Biden and Trump seek to hold together fraying coalitions in battleground Georgia

The headwinds facing President Joe Biden’s reelection bid are as apparent in Georgia as any battleground. So, too, are the questions of whether Donald Trump can capitalize on them.

The president and his predecessor are set to face off in a historic CNN debate Thursday night in Atlanta — the first for either man since the 2020 election. It’s taking place in one of the nation’s most competitive swing states, and a rare example of a Republican electorate that did not side with Trump as he sought to punish those who refused to support his false claims of widespread election fraud.

“President Trump still has to earn these Republican voters,” said Kelvin King, who was among Trump’s most prominent Black supporters in Georgia in 2016 and 2020. “He can win, but he’s got to earn it.”

King, who met with Republicans in all of Georgia’s 159 counties during an unsuccessful bid for US Senate in 2022, said he has come to the realization that Trump should spend far more time articulating his ideas for the future than relitigating the past.

“It’s almost like a bucket of water with a hole in it. He’s trying to find new voters to fill up this bucket, but there’s a hole that’s leaking a lot of Republicans out,” said King, who founded a political outreach group, Let’s Win for America, to spread a conservative message to minority voters. “He’s going to have to plug that hole.”

Four years ago, Biden defeated Trump by 11,779 votes out of 5 million cast – the first time a Democratic presidential candidate carried Georgia in nearly three decades.

Unable to accept his loss, Georgia became an early epicenter of Trump’s election denialism — eventually leading to criminal charges against the former president.

In 2022, he backed primary challenges against Gov. Brian Kemp and Secretary of State Brad Raffensperger after they didn’t go along with his efforts to overturn the 2020 results — but both easily fended off those Trump-backed rivals and won reelection.

How the former president balances his complaints about the last election with his plans for the next one could help determine how competitive the state remains heading into the fall campaign.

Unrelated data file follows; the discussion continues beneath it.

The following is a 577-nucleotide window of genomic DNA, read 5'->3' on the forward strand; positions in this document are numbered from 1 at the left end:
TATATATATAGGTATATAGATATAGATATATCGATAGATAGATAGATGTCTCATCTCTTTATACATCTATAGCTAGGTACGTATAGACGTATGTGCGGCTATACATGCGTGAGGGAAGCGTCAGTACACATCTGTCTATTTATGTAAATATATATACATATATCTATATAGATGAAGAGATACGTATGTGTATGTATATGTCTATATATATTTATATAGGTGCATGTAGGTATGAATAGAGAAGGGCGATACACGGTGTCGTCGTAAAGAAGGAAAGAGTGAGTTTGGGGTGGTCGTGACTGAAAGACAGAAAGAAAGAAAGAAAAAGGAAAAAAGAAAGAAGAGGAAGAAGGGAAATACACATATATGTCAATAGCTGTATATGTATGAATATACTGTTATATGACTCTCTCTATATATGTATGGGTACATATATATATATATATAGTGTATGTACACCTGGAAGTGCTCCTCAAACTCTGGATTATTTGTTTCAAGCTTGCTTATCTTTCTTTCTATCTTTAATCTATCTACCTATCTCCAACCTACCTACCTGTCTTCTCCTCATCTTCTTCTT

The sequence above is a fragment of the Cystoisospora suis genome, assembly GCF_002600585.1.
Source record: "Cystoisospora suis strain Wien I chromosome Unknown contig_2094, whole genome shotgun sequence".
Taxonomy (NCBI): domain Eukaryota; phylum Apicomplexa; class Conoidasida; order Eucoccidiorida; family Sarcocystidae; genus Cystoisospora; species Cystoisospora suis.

“Re-litigation is not going to drive people to the polls,” King said, “at least not the folks in the middle, the votes that we need.”

Biden spending big in Georgia

The Biden campaign and its allied groups have spent $16.5 million here on advertising – nearly five times as much as Republicans, which Democrats say is a sign they are committed to trying to win the state again in November.

Mirroring the themes both campaigns have focused on nationally, the Biden ads have cast Trump as a threat to democracy and highlighted the former president’s legal troubles.

“This election is between a convicted criminal who’s only out for himself and a president who’s fighting for your family,” a narrator says in one spot.

The pro-Trump group Securing American Greatness hammers Biden for inflation.

“Atlanta rent is way up, food prices soaring to record highs but Biden claims he’s lowering costs. Is it dishonesty or dementia?” a narrator says.

One part insurance policy, one part viable path, the Biden team is blanketing the state in the days leading up to Thursday’s debate with 200 events across Georgia.

“We’ve never not shown up to vote. This year it won’t be any different,” said Keisha Lance Bottoms, a former Atlanta mayor who also worked in the White House as a senior adviser to Biden. “We’re going to show up and I believe President Biden will win Georgia again.”